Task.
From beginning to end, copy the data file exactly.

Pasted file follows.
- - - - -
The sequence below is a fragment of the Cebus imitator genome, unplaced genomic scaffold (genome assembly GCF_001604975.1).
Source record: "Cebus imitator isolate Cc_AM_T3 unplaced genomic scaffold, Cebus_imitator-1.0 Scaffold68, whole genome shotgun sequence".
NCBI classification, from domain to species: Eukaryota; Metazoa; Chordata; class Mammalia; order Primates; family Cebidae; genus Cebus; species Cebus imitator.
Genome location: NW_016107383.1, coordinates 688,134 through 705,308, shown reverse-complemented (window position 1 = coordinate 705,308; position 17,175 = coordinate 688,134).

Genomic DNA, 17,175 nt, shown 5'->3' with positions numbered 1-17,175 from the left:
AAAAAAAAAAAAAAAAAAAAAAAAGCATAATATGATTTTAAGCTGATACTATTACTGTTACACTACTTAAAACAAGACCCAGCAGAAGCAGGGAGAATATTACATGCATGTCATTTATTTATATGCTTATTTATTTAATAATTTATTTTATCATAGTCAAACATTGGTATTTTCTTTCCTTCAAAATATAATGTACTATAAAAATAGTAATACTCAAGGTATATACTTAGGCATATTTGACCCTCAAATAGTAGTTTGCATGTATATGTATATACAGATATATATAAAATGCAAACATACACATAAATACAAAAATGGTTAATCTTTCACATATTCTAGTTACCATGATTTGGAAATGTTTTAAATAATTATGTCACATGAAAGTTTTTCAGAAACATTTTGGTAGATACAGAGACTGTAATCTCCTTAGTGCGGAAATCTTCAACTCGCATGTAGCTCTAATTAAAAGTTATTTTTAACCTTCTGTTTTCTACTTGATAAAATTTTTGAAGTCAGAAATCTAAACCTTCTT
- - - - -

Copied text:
The sequence below is a fragment of the Cebus imitator genome, unplaced genomic scaffold (genome assembly GCF_001604975.1).
Source record: "Cebus imitator isolate Cc_AM_T3 unplaced genomic scaffold, Cebus_imitator-1.0 Scaffold68, whole genome shotgun sequence".
NCBI classification, from domain to species: Eukaryota; Metazoa; Chordata; class Mammalia; order Primates; family Cebidae; genus Cebus; species Cebus imitator.
Genome location: NW_016107383.1, coordinates 688,134 through 705,308, shown reverse-complemented (window position 1 = coordinate 705,308; position 17,175 = coordinate 688,134).

Genomic DNA, 17,175 nt, shown 5'->3' with positions numbered 1-17,175 from the left:
AAAAAAAAAAAAAAAAAAAAAAAAGCATAATATGATTTTAAGCTGATACTATTACTGTTACACTACTTAAAACAAGACCCAGCAGAAGCAGGGAGAATATTACATGCATGTCATTTATTTATATGCTTATTTATTTAATAATTTATTTTATCATAGTCAAACATTGGTATTTTCTTTCCTTCAAAATATAATGTACTATAAAAATAGTAATACTCAAGGTATATACTTAGGCATATTTGACCCTCAAATAGTAGTTTGCATGTATATGTATATACAGATATATATAAAATGCAAACATACACATAAATACAAAAATGGTTAATCTTTCACATATTCTAGTTACCATGATTTGGAAATGTTTTAAATAATTATGTCACATGAAAGTTTTTCAGAAACATTTTGGTAGATACAGAGACTGTAATCTCCTTAGTGCGGAAATCTTCAACTCGCATGTAGCTCTAATTAAAAGTTATTTTTAACCTTCTGTTTTCTACTTGATAAAATTTTTGAAGTCAGAAATCTAAACCTTCTT